Blondes have more fun, the saying goes, and so an entire industry of commercial hair dye has been promoted for decades. But in the sci-fi future — when cars are driverless and our individual traits are selected prenatally in a lab — parents may simply flip on a genetic switch in order to produce a fair-haired child. Or so you might imagine after reading the latest research from scientists at Howard Hughes Medical Institute (HHMI), Stanford University. They found a single letter change in your DNA is enough to fine-tune the regulation of an essential gene and results in blonde hair.
“The genetic mechanism that controls blond hair doesn't alter the biology of any other part of the body,” said Dr. David Kingsley, an investigator at HHMI, who led the study published in Nature Genetics. “It's a good example of a trait that's skin deep — and only skin deep."
Among the first traits we notice in a stranger is hair color. Compared to other hues, blonde is a virtual light bulb bright enough to cause us to swivel our necks each time a fair-haired person appears. This fact has been exploited by entertainers time and again; Marilyn Monroe’s hair was naturally more honey than platinum, while Justin Timberlake, Beyonce, and Madonna have all preferred the bottle blonde look to their natural dark locks at different times in their career.
Surprisingly, Kingsley’s thoughts have been occupied, until recently, by something other than blonde hair; he has been researching the three-spined stickleback for more than a decade. Yet, in 2007, when his team of researchers discovered changes in the same gene had driven changes in pigmentation of this fish, he couldn’t help but wonder: Does the same hold true for other species?
Scientists have long believed it’s just a handful of genes that decide hair color, but they’ve never understood the precise molecular basis behind the trait. To learn more, Kingsley’s team of researchers snipped out segments of human DNA from a region identified in previous studies of genetic blondeness. Next, they linked these to a reporter gene that produces a blue color when it is switched on; here they discovered a single letter of genetic code differed from person to person with different hair colors. "When we found the hair follicle switch, we could then ask what's different between blonds and brunettes in northern Europe," Kingsley said.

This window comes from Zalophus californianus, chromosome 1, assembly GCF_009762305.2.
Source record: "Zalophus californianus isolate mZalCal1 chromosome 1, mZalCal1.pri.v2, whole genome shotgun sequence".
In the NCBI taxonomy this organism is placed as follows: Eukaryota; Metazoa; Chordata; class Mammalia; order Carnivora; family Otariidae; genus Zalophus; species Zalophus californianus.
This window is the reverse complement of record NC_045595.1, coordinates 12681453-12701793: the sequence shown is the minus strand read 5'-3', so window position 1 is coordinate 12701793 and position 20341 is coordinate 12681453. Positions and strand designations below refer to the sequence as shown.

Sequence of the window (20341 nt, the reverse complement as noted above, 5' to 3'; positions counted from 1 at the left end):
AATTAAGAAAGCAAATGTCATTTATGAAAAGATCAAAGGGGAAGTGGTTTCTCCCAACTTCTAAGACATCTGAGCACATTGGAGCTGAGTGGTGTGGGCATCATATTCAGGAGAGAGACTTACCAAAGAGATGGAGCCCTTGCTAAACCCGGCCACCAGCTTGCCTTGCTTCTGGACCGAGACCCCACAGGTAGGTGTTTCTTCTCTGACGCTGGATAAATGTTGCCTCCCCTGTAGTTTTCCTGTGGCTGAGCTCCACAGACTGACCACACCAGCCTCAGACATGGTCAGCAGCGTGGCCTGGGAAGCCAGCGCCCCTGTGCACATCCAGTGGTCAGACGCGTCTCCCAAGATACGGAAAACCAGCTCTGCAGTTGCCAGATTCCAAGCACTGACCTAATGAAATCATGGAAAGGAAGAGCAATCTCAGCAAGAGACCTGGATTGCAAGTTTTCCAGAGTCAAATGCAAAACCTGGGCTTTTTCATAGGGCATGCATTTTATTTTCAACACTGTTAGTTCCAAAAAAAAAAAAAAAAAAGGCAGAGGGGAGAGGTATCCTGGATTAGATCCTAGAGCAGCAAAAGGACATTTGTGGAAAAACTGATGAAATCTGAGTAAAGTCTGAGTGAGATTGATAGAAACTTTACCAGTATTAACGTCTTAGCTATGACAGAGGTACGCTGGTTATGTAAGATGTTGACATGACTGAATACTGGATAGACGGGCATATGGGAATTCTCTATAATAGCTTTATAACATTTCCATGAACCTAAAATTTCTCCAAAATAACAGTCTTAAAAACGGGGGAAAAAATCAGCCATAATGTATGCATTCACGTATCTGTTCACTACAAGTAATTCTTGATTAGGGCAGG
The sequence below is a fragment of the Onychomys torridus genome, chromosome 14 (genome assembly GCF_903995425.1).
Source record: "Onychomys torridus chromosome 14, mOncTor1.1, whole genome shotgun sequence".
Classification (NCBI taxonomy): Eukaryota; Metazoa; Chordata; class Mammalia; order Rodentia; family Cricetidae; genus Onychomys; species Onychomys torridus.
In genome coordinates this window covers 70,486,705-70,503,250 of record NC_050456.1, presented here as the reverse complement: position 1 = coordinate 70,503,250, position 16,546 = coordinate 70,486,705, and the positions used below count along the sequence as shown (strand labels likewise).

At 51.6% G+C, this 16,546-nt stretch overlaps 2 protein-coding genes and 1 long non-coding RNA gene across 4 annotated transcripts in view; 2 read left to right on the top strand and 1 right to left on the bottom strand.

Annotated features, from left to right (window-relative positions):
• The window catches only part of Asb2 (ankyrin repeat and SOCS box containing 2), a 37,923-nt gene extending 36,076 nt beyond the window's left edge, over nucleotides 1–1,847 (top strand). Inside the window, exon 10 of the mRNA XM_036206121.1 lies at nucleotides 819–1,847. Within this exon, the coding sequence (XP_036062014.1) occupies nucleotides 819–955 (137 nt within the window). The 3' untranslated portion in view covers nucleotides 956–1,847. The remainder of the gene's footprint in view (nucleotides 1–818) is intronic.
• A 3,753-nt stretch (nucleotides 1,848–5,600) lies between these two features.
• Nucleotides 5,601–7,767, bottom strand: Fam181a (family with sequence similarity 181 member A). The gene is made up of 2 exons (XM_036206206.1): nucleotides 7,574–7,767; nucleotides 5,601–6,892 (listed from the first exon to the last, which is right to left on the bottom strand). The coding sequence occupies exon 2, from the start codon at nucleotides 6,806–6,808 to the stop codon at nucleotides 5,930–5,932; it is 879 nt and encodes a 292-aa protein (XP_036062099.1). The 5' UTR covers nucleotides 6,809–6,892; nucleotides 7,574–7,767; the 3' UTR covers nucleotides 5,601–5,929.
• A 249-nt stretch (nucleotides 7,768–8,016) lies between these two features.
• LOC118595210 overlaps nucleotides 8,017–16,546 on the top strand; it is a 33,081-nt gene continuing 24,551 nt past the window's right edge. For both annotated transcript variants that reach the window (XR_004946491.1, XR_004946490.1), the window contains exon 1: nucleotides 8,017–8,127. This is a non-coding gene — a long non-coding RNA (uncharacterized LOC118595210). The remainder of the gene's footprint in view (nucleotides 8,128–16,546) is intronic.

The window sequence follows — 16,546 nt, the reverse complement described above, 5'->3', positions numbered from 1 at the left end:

After more testing and experiments, the team identified the critical point in the DNA sequence and then engineered mice with each gene inserted in precisely the same way. Next, the researchers produced a pair of mice differing by only a single letter in the hair follicle switch, with one carrying the usual version, the other carrying the blond version. What did they find?
With only a 20 percent difference in gene expression, one mouse was blonde, the other not.
This shows how fine-tuned regulatory differences may produce different traits. "We think the genome is littered with switches," Kingsley said in a press release. Just like the hair color switch, many regulatory elements that control genes may subtly adjust activity. "A little up or a little down next to key genes — rather than on or off — is enough to produce significant differences,” he explained.
Looking ahead, Kingsley predicts more studies will focus on variations to understand the molecular basis for human diversity as well as susceptibility (or resistance) to common diseases. “Despite the challenges, we now clearly have the methods to link traits to particular DNA alterations,” Kingsley concluded.
Source: Guenther CA, Tasic B, Luo L, Bedell MA, Kingsley DM. A molecular basis for classic blond hair color in Europeans. Nature Genetics. 2014.